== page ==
Backbench vents fury at Cowen over pension cuts
FIANNA Fail TDs vented their fury over proposals to cut the non-contributory State pension last night, telling Taoiseach Brian Cowen it is "off limits".
The first signs of a backbench revolt against the Budget emerged just hours after the Herald reported how the Cabinet may be asked to consider slashing more than €5 off the State pension.
And today, Finance Minister Brian Lenihan's aunt, Mary O'Rourke, told the Herald that the Cabinet should reassure OAPs about their Budget plans.
"These are people who live at the lowest rung and we have a duty to say that 'thus far we'll go but we'll stop at that'," she said.
A private meeting of the Fianna Fail TDs and senators was told last night by Mr Cowen that no area of public spending was being overlooked in the lead up to the Budget.
OAPs escaped largely unscathed from last year's Budget but in a speech to the Dail yesterday, the Taoiseach gave the strongest indication yet that they will have to cough up on this occasion.
But Deputy O'Rourke responded by warning that people would not accept a hit on the non-contributory pension.
She was supported by six other party members, who also argued strongly for the protection of the elderly over any other sector in society.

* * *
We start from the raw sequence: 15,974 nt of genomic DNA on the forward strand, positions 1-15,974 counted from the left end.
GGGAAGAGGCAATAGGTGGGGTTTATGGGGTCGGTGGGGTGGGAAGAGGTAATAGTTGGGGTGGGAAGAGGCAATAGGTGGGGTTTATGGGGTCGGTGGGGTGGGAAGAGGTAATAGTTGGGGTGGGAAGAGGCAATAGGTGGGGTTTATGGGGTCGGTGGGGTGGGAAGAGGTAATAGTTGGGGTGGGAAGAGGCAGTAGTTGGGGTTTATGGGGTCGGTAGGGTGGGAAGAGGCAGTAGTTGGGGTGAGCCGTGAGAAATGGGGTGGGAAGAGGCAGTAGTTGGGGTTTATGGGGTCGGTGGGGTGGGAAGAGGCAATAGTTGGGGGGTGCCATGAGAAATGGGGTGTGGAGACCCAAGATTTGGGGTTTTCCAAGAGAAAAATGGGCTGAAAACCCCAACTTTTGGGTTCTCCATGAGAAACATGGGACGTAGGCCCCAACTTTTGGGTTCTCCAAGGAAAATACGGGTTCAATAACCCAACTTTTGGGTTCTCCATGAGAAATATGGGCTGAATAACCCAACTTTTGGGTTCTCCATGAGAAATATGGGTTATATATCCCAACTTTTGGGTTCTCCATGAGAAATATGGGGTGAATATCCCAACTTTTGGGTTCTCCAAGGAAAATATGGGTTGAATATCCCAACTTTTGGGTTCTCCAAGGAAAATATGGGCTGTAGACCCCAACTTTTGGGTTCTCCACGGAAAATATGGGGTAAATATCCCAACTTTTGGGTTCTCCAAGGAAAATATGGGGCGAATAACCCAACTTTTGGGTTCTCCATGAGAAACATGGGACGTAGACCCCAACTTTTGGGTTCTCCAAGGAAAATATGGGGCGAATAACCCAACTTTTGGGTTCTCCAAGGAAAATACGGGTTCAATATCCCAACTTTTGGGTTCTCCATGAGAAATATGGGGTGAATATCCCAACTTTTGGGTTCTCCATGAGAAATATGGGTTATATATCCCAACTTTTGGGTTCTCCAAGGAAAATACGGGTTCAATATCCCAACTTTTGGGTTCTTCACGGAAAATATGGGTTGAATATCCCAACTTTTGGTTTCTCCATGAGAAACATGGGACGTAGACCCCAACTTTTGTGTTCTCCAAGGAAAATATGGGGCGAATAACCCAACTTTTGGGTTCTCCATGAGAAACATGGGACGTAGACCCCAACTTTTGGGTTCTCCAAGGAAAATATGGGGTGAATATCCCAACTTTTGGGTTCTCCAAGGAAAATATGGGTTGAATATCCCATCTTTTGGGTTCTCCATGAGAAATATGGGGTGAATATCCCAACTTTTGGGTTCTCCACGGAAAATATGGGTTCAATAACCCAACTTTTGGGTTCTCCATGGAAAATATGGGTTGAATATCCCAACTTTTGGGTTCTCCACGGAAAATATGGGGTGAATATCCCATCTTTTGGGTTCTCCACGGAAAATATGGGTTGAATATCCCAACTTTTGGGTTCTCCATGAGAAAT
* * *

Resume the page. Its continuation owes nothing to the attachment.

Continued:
"Everything is on the table and that's what sparked me to say what I did," she explained.
"I said we had a duty to people on the very lowest payment."
Speaking to the Herald today, she added: "I'm a survivor of the MacSharry cuts so I smile at what they talk about now, we're at zero by comparison."
In an address to the Dail yesterday, Mr Cowen pointed out that between 2005 and 2010, the contributory State pension rose by 37.7pc at a time when inflation was "just 10.3pc".
"Those gains are real and substantial," said Mr Cowen.
A two-day debate on the economic crisis continues today as speculation predicts that Mr Lenihan's four-year Budget plan will be extremely complex.
He will produce the document in mid-November, outlining the full measures on December 7.